Tongue River

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Tongue River may refer to:

Tongue River (North Dakota) river in North Dakota, United States

The Tongue River is a 90.4-mile-long (145.5 km) tributary of the Pembina River in northeastern North Dakota in the United States. It drains an area of the prairie country near the Canada–US border in the extreme northeast corner of the state in the watershed of the Red River.

Tongue River (Montana) tributary of the Yellowstone River in Montana and Wyoming, United States of America

The Tongue River is a tributary of the Yellowstone River, approximately 265 mi (426 km) long, in the U.S. states of Wyoming and Montana. The Tongue rises in Wyoming in the Big Horn Mountains, flows through northern Wyoming and southeastern Montana and empties into the Yellowstone River at Miles City, Montana. Most of the course of the river is through the beautiful and varied landscapes of eastern Montana, including the Tongue River Canyon, the Tongue River breaks, the pine hills of southern Montana, and the buttes and grasslands that were formerly the home of vast migratory herds of American bison. The Tongue River watershed encompasses parts of the Cheyenne and Crow Reservations. The Headwaters lie on the Big Horn National Forest, and the watershed encompasses the Ashland Ranger District of the Custer National Forest.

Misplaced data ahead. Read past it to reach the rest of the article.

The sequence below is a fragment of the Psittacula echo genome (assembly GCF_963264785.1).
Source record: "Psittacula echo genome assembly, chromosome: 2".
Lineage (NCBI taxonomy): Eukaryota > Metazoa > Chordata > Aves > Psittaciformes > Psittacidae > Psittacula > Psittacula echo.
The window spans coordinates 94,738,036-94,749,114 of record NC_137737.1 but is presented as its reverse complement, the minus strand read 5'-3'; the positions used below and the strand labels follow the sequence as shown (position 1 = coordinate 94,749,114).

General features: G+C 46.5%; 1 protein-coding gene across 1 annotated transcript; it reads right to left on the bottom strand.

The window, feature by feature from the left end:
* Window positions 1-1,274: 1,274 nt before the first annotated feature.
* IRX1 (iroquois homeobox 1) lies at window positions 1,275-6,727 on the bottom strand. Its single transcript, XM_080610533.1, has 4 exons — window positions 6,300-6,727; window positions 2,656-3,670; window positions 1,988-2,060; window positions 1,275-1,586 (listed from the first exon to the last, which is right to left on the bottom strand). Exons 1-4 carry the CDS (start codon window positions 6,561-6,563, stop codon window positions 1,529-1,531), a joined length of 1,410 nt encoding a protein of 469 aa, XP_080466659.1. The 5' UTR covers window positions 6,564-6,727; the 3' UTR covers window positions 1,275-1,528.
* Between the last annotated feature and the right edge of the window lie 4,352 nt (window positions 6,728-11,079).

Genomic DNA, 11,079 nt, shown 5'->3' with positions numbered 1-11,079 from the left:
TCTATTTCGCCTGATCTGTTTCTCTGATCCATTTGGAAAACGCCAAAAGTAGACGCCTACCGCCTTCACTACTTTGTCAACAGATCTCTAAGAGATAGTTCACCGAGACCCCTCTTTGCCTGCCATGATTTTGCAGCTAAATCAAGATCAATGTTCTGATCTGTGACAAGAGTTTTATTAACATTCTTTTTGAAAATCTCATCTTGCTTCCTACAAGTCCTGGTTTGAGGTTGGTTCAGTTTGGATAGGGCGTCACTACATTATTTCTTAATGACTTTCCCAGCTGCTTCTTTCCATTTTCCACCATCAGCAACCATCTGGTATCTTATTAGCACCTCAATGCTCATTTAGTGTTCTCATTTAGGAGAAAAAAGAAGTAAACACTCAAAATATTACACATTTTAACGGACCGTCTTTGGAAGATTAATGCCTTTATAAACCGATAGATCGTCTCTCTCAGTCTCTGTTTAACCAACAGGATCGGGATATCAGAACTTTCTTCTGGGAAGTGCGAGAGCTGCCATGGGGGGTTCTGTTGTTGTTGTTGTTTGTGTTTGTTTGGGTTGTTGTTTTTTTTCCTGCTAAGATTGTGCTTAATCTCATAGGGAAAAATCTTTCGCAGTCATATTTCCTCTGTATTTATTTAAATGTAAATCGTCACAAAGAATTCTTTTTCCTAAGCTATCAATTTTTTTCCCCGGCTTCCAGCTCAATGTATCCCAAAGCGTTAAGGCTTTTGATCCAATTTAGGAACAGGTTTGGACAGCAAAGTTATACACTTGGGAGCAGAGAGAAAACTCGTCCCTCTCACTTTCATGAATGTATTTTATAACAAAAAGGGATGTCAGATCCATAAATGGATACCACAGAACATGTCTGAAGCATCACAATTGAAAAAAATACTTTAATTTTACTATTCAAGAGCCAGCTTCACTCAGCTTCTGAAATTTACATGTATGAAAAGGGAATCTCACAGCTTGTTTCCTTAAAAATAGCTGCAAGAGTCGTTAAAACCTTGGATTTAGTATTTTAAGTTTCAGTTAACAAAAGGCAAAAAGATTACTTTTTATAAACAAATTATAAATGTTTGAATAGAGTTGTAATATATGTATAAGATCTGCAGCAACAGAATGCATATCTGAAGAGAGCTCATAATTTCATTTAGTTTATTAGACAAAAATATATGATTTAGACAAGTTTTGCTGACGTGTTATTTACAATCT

The Tongue River (Texas) is a river in Texas.

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Yellowstone River tributary of the Missouri River in the western United States